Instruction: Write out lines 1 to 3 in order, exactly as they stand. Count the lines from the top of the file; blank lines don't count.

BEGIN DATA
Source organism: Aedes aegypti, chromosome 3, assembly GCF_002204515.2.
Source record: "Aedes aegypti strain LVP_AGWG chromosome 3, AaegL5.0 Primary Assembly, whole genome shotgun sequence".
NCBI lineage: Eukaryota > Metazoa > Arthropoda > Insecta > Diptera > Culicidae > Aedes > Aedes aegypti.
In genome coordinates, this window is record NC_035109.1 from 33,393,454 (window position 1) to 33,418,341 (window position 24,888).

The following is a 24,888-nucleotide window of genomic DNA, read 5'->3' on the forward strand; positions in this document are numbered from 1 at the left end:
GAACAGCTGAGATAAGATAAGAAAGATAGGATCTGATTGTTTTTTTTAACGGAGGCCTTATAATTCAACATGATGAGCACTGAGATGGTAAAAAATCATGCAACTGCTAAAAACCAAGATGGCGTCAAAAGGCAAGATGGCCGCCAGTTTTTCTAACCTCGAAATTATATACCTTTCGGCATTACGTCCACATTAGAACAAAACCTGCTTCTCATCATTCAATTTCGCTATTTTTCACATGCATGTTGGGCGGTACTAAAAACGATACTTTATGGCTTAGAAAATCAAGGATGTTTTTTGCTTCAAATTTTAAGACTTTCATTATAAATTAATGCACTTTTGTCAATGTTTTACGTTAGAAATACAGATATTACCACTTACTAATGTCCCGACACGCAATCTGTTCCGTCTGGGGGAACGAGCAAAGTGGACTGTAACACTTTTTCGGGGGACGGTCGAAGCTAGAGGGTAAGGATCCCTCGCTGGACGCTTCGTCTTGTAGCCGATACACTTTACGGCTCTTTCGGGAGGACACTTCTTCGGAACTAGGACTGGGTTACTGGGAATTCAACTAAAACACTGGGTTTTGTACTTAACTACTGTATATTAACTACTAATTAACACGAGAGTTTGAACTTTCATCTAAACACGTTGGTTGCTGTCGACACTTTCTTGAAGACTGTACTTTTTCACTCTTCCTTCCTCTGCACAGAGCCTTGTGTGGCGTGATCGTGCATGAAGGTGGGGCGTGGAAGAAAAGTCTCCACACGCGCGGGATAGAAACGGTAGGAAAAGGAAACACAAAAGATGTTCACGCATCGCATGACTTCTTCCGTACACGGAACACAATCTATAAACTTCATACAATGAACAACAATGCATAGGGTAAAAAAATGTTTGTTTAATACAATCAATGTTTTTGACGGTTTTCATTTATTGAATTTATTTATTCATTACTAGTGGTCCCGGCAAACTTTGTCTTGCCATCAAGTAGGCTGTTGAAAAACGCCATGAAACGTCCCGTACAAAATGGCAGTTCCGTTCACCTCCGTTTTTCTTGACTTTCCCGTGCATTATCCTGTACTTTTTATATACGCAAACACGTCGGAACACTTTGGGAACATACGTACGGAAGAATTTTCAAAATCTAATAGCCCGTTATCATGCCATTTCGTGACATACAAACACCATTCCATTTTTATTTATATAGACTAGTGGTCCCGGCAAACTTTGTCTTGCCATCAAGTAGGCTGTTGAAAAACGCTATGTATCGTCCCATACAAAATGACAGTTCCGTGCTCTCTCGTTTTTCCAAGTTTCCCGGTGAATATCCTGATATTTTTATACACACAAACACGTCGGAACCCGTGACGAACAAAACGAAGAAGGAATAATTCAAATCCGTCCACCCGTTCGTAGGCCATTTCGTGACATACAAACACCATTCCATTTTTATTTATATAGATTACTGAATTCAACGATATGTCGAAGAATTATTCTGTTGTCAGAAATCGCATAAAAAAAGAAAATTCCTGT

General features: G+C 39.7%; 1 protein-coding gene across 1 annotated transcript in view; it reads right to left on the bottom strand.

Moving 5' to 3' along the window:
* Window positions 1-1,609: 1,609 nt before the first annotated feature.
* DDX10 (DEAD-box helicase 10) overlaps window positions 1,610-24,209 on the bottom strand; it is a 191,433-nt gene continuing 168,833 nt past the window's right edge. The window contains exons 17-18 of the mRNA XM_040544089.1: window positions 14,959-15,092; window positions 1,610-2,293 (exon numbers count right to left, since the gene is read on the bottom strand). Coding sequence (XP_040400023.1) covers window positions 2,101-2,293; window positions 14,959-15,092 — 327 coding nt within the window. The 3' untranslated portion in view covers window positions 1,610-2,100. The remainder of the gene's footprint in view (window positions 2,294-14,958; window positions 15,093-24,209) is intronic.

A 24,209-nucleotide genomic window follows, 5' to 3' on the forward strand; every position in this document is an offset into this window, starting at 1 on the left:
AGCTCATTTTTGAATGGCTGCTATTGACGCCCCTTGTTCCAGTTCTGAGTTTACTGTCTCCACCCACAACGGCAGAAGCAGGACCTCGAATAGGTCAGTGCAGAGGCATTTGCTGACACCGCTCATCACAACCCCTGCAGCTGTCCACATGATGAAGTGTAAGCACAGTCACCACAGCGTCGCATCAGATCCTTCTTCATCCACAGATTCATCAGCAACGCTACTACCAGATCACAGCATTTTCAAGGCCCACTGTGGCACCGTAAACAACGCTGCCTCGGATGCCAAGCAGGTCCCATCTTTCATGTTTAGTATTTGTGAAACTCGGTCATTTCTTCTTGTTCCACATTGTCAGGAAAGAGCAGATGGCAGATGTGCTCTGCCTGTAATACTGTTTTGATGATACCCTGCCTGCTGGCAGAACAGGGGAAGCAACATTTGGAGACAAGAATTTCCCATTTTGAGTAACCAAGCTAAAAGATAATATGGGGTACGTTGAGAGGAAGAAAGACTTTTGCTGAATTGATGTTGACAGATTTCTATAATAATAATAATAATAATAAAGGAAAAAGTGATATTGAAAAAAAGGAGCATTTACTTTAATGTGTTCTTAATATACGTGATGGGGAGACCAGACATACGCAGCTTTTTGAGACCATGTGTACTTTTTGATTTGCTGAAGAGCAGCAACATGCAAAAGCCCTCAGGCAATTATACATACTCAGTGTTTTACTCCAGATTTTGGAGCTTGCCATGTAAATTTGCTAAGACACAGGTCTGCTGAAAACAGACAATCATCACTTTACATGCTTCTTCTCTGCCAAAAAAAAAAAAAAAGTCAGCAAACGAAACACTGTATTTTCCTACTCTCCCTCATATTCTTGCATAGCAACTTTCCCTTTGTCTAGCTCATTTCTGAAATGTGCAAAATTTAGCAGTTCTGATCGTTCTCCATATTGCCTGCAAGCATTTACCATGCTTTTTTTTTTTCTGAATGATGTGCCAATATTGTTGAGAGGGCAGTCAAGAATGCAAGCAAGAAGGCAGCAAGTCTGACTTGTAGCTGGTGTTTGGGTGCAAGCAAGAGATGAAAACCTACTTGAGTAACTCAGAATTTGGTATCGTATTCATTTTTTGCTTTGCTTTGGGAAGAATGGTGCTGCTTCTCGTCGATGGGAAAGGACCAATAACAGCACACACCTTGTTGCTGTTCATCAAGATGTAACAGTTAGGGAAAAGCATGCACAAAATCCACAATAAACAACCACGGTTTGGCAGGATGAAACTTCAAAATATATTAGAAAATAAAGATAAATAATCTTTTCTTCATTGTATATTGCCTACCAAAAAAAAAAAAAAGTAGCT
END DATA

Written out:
Source organism: Aedes aegypti, chromosome 3, assembly GCF_002204515.2.
Source record: "Aedes aegypti strain LVP_AGWG chromosome 3, AaegL5.0 Primary Assembly, whole genome shotgun sequence".
NCBI lineage: Eukaryota > Metazoa > Arthropoda > Insecta > Diptera > Culicidae > Aedes > Aedes aegypti.